In the digital era, our lives may be progressively summarised by a variety of data points, including what we share on social media, what we order, where we take taxis, what we buy, where we bank, where we have cell service, who we connect with on dating sites, etc. When these facts are combined, a complete profile of the person may be produced. Thus, it is crucial that access to and utilization of our information be controlled in order to guarantee that it is not abused. While holding that informational privacy is a crucial aspect of the right to privacy under the basic right to life, the Supreme Court of India also emphasised the need of the Union Government looking into and implementing a strong data protection framework.
There have been extensive discussions around the Digital Personal Data Protection Bill 2022. To guarantee that more people become aware of the proposal’s problems, it is crucial to keep the dialogue going. A Data Protection Bill was to be submitted before Parliament in the second part of the Budget Session in 2023, the Solicitor General further announced on January 31, 2023, in a statement made just before the Supreme Court of India. As a result, this plan may become a law in the next few months. To guarantee that our community can have a meaningful conversation about the plan, the brief contains new research that was conducted.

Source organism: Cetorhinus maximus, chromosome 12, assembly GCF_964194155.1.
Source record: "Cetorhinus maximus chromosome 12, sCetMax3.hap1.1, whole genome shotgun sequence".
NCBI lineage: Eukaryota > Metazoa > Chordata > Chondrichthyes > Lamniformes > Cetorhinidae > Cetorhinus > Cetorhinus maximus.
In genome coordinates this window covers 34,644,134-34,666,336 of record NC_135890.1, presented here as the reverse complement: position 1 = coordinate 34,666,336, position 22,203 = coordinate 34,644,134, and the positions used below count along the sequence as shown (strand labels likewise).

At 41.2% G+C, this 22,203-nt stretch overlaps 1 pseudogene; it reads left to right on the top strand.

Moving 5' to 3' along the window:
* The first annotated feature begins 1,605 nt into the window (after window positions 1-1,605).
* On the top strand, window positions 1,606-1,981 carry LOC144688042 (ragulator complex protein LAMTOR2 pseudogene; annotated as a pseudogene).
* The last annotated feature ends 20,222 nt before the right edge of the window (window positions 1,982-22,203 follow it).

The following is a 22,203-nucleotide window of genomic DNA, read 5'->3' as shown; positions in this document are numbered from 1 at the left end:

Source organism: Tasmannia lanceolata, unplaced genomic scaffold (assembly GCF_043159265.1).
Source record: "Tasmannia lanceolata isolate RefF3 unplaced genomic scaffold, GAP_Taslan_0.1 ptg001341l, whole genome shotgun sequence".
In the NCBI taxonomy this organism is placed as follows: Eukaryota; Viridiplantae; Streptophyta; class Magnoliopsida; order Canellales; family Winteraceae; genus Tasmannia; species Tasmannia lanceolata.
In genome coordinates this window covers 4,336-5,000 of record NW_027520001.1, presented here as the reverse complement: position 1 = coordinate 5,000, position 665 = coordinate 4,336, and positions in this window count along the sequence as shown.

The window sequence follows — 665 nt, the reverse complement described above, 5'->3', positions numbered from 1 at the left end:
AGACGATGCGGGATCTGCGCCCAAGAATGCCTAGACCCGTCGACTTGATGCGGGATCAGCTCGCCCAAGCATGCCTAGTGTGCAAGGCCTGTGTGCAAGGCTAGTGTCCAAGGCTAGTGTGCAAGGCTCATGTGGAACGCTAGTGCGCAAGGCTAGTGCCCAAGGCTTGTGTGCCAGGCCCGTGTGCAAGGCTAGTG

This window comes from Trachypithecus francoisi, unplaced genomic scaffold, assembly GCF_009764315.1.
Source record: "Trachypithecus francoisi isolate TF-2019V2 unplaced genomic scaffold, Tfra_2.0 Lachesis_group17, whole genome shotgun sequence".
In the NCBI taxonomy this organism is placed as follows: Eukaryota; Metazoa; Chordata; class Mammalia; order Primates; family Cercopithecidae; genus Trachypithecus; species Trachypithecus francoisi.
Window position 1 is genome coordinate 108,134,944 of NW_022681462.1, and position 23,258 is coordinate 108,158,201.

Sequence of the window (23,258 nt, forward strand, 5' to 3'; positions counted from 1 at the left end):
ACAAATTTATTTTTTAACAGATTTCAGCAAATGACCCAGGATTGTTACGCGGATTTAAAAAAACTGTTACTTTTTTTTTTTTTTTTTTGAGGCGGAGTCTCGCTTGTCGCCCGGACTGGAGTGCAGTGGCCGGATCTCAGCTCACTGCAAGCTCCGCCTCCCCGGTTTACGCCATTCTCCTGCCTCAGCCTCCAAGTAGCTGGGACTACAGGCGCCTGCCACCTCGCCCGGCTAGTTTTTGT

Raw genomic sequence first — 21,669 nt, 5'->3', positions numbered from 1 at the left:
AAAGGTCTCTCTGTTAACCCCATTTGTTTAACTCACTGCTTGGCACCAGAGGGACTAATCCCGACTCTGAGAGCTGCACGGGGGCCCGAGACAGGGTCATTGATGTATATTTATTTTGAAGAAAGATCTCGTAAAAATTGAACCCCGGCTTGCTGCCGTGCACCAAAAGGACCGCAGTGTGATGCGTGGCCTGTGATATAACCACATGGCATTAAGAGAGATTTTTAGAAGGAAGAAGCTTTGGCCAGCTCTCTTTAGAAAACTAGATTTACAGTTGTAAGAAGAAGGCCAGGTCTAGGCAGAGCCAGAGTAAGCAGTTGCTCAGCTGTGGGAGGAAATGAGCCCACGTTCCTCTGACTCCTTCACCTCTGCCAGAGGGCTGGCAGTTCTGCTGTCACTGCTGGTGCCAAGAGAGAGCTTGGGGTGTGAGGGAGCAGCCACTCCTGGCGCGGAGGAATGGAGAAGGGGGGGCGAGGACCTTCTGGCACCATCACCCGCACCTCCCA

Non-personal data is excluded from the purview of the DPDPB, which only intends to control personal data. The Digital Personal Data Protection Bill 2022 introduced the pronouns “she” and “her” to refer to people regardless of gender for the initial time in India.
Among other definitions, the DPDPB includes new terms like Data Principal (the person with whom the personal information relates, which includes the person’s parents or legal guardians if the person is a child) and Data Fiduciary (the person who, alone or jointly with others, defines the intent and implies of the collection and use of personal data).